we're either destroying ourselves our discovering the words for color


It's been exciting to see this piece come to life. It's also been awesome to finish a whole two days early from opening and have 48 hours to sit around, bite my nails, and hope nothing breaks. This has also been one of the more nebulous pieces I've made in recent memory, in that the ideas that have gone into it have contracted and expanded within my head a lot more than usual. Where it started is still there, but it's a bit like a 40 year old talking about what sort of lunches he had in kindergarten and how it currently impacts his life.


too much butter


He started buttoning his shirt from the very top button: the one that is hidden by the knot of a tie. Most people start at the button 3 or 4 down and then work their way up or down like a beagle following the scent of some wounded animal; or maybe a black lab, golden retriever mix with the buttons like small cookies as she makes her way along the outdoor seating area of a bakery.

He owned a small restaurant that was very expensive and didn't have many tables. The only hors d'oeuvre was an entire stick of butter elegantly presented adorned with edible flowers and drizzled with extremely rare olive oil; olive oil created from olives picked from a tree outside the kitchen and ground using human-powered grindstones. A single, toasted piece of bread was served cleaved into the mass of butter; wedged like airplane wreckage among an earth made of dairy.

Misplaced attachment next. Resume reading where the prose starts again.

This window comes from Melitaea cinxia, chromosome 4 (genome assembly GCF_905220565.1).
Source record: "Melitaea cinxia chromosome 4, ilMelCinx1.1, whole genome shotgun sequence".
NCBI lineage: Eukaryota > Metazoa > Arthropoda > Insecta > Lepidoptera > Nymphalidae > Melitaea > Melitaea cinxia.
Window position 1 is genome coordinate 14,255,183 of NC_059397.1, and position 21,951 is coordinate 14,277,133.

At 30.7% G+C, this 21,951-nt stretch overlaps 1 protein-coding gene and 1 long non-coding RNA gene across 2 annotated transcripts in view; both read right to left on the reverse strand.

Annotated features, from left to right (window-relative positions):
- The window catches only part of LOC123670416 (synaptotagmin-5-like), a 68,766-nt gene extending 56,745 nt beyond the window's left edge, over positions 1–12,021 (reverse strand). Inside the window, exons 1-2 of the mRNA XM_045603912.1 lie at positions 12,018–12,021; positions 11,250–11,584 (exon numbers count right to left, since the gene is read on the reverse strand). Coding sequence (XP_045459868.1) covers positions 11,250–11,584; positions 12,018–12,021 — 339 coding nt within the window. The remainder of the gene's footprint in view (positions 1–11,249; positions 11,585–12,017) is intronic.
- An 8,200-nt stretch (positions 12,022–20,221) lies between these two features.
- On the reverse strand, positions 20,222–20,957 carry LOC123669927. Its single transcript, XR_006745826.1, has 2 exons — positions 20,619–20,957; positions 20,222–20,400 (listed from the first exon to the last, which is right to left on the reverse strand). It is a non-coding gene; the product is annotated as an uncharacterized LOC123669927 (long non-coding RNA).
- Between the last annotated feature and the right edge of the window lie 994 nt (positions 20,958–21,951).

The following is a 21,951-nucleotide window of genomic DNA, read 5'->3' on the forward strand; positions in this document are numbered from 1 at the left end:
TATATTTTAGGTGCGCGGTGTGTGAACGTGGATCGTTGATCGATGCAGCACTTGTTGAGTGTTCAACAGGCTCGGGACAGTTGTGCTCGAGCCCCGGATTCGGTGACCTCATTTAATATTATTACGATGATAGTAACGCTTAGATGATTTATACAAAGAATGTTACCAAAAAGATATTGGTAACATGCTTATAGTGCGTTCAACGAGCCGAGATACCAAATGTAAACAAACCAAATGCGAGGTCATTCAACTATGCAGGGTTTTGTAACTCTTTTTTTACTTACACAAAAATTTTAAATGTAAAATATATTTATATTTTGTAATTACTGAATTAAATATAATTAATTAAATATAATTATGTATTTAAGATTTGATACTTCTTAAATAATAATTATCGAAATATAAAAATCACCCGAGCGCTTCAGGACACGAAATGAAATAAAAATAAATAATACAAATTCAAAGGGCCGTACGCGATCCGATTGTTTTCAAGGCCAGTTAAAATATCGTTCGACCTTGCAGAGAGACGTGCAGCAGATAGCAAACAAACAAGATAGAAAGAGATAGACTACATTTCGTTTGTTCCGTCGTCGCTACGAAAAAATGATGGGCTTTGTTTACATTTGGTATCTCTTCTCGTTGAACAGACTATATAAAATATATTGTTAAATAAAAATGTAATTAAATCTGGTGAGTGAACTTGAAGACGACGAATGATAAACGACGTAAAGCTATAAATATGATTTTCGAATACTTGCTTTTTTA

Customers would be served this dish, no matter their desires, before their meal. Without fail, they would look cautiously around the restaurant trying to gauge if they were, in fact, supposed to eat the entire stick of butter with only the single dried piece of bread. Since there were so few tables and eating times were always staggered, they had no reference, and fearing embarrassment about not being part of the in crowd, they would consume the entire serving of butter on the tiny cracker; a dairy haystack overburdening a small wagon made of wheat.

When he went home from work, his nose would always be running, but he refused to carry a handkerchief. Instead, he stared up at the ceiling of the metro pretending to examine the route map, letting the snot drip down the back of his throat.

He was usually home by 11.